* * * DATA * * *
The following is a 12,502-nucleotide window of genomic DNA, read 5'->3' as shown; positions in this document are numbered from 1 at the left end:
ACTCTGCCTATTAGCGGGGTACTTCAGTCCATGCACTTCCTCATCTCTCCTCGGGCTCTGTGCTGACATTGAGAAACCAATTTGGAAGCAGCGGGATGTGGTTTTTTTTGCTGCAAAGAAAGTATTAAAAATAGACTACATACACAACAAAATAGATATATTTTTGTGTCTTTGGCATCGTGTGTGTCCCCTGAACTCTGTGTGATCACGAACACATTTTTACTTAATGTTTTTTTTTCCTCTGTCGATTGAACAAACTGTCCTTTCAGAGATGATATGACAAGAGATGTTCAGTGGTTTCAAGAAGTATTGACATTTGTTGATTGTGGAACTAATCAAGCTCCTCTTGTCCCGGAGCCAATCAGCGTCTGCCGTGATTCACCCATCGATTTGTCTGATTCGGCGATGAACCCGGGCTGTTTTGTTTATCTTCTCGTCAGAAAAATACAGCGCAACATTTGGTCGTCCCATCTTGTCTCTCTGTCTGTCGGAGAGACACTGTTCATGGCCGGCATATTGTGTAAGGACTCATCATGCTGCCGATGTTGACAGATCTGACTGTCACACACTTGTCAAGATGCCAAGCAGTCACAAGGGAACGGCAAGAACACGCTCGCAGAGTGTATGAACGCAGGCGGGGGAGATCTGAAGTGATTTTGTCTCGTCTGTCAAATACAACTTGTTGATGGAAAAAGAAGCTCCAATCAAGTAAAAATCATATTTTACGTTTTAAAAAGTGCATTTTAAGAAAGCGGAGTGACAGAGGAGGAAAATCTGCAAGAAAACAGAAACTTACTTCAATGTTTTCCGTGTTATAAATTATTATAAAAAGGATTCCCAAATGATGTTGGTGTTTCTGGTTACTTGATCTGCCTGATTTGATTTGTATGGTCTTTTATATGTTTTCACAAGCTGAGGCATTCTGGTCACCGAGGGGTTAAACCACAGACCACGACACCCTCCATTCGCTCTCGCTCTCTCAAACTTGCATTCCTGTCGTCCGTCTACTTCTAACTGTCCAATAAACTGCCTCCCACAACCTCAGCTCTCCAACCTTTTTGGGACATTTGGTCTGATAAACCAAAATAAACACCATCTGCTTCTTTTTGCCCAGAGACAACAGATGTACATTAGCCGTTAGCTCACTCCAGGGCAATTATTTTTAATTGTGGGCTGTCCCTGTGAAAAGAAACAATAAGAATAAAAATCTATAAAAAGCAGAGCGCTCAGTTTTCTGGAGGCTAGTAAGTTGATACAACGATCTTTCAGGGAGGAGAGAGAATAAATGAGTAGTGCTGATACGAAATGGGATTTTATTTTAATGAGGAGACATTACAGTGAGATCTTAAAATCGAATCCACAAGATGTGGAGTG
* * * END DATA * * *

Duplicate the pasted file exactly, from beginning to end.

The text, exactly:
The following is a 12,502-nucleotide window of genomic DNA, read 5'->3' as shown; positions in this document are numbered from 1 at the left end:
ACTCTGCCTATTAGCGGGGTACTTCAGTCCATGCACTTCCTCATCTCTCCTCGGGCTCTGTGCTGACATTGAGAAACCAATTTGGAAGCAGCGGGATGTGGTTTTTTTTGCTGCAAAGAAAGTATTAAAAATAGACTACATACACAACAAAATAGATATATTTTTGTGTCTTTGGCATCGTGTGTGTCCCCTGAACTCTGTGTGATCACGAACACATTTTTACTTAATGTTTTTTTTTCCTCTGTCGATTGAACAAACTGTCCTTTCAGAGATGATATGACAAGAGATGTTCAGTGGTTTCAAGAAGTATTGACATTTGTTGATTGTGGAACTAATCAAGCTCCTCTTGTCCCGGAGCCAATCAGCGTCTGCCGTGATTCACCCATCGATTTGTCTGATTCGGCGATGAACCCGGGCTGTTTTGTTTATCTTCTCGTCAGAAAAATACAGCGCAACATTTGGTCGTCCCATCTTGTCTCTCTGTCTGTCGGAGAGACACTGTTCATGGCCGGCATATTGTGTAAGGACTCATCATGCTGCCGATGTTGACAGATCTGACTGTCACACACTTGTCAAGATGCCAAGCAGTCACAAGGGAACGGCAAGAACACGCTCGCAGAGTGTATGAACGCAGGCGGGGGAGATCTGAAGTGATTTTGTCTCGTCTGTCAAATACAACTTGTTGATGGAAAAAGAAGCTCCAATCAAGTAAAAATCATATTTTACGTTTTAAAAAGTGCATTTTAAGAAAGCGGAGTGACAGAGGAGGAAAATCTGCAAGAAAACAGAAACTTACTTCAATGTTTTCCGTGTTATAAATTATTATAAAAAGGATTCCCAAATGATGTTGGTGTTTCTGGTTACTTGATCTGCCTGATTTGATTTGTATGGTCTTTTATATGTTTTCACAAGCTGAGGCATTCTGGTCACCGAGGGGTTAAACCACAGACCACGACACCCTCCATTCGCTCTCGCTCTCTCAAACTTGCATTCCTGTCGTCCGTCTACTTCTAACTGTCCAATAAACTGCCTCCCACAACCTCAGCTCTCCAACCTTTTTGGGACATTTGGTCTGATAAACCAAAATAAACACCATCTGCTTCTTTTTGCCCAGAGACAACAGATGTACATTAGCCGTTAGCTCACTCCAGGGCAATTATTTTTAATTGTGGGCTGTCCCTGTGAAAAGAAACAATAAGAATAAAAATCTATAAAAAGCAGAGCGCTCAGTTTTCTGGAGGCTAGTAAGTTGATACAACGATCTTTCAGGGAGGAGAGAGAATAAATGAGTAGTGCTGATACGAAATGGGATTTTATTTTAATGAGGAGACATTACAGTGAGATCTTAAAATCGAATCCACAAGATGTGGAGTG